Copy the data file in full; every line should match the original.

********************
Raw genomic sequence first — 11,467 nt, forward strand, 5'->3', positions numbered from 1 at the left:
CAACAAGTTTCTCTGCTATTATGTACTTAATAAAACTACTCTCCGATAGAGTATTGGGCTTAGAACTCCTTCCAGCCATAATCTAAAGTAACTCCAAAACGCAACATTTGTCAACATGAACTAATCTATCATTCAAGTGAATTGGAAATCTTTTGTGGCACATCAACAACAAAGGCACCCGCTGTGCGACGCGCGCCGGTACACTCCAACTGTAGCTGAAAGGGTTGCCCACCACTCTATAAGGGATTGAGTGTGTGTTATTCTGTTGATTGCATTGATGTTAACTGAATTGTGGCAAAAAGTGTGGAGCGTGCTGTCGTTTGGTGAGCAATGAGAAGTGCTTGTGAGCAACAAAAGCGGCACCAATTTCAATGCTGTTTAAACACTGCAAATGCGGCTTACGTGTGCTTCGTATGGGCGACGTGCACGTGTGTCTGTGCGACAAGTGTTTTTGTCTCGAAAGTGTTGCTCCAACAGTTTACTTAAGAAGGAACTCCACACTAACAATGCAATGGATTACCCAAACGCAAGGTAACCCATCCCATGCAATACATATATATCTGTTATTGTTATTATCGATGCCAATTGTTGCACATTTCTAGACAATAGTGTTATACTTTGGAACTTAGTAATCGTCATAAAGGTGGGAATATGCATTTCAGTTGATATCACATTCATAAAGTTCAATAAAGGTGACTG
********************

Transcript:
Raw genomic sequence first — 11,467 nt, forward strand, 5'->3', positions numbered from 1 at the left:
CAACAAGTTTCTCTGCTATTATGTACTTAATAAAACTACTCTCCGATAGAGTATTGGGCTTAGAACTCCTTCCAGCCATAATCTAAAGTAACTCCAAAACGCAACATTTGTCAACATGAACTAATCTATCATTCAAGTGAATTGGAAATCTTTTGTGGCACATCAACAACAAAGGCACCCGCTGTGCGACGCGCGCCGGTACACTCCAACTGTAGCTGAAAGGGTTGCCCACCACTCTATAAGGGATTGAGTGTGTGTTATTCTGTTGATTGCATTGATGTTAACTGAATTGTGGCAAAAAGTGTGGAGCGTGCTGTCGTTTGGTGAGCAATGAGAAGTGCTTGTGAGCAACAAAAGCGGCACCAATTTCAATGCTGTTTAAACACTGCAAATGCGGCTTACGTGTGCTTCGTATGGGCGACGTGCACGTGTGTCTGTGCGACAAGTGTTTTTGTCTCGAAAGTGTTGCTCCAACAGTTTACTTAAGAAGGAACTCCACACTAACAATGCAATGGATTACCCAAACGCAAGGTAACCCATCCCATGCAATACATATATATCTGTTATTGTTATTATCGATGCCAATTGTTGCACATTTCTAGACAATAGTGTTATACTTTGGAACTTAGTAATCGTCATAAAGGTGGGAATATGCATTTCAGTTGATATCACATTCATAAAGTTCAATAAAGGTGACTG